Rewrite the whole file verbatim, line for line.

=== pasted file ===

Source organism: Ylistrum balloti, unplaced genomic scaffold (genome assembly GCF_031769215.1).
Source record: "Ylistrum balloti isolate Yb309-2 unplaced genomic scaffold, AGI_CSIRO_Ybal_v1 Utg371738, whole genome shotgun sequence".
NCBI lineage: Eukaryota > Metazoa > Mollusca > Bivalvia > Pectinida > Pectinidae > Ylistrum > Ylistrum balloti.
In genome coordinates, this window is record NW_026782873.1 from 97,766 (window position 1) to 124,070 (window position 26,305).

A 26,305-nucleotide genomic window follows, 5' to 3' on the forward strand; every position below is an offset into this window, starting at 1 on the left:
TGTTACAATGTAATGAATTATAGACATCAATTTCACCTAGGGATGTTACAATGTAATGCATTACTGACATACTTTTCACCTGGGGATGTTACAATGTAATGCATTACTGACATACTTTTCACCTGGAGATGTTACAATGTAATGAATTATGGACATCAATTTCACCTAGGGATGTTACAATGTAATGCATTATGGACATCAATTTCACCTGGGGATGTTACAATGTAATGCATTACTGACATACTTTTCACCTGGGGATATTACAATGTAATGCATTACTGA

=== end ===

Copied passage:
Source organism: Ylistrum balloti, unplaced genomic scaffold (genome assembly GCF_031769215.1).
Source record: "Ylistrum balloti isolate Yb309-2 unplaced genomic scaffold, AGI_CSIRO_Ybal_v1 Utg371738, whole genome shotgun sequence".
NCBI lineage: Eukaryota > Metazoa > Mollusca > Bivalvia > Pectinida > Pectinidae > Ylistrum > Ylistrum balloti.
In genome coordinates, this window is record NW_026782873.1 from 97,766 (window position 1) to 124,070 (window position 26,305).

A 26,305-nucleotide genomic window follows, 5' to 3' on the forward strand; every position below is an offset into this window, starting at 1 on the left:
TGTTACAATGTAATGAATTATAGACATCAATTTCACCTAGGGATGTTACAATGTAATGCATTACTGACATACTTTTCACCTGGGGATGTTACAATGTAATGCATTACTGACATACTTTTCACCTGGAGATGTTACAATGTAATGAATTATGGACATCAATTTCACCTAGGGATGTTACAATGTAATGCATTATGGACATCAATTTCACCTGGGGATGTTACAATGTAATGCATTACTGACATACTTTTCACCTGGGGATATTACAATGTAATGCATTACTGA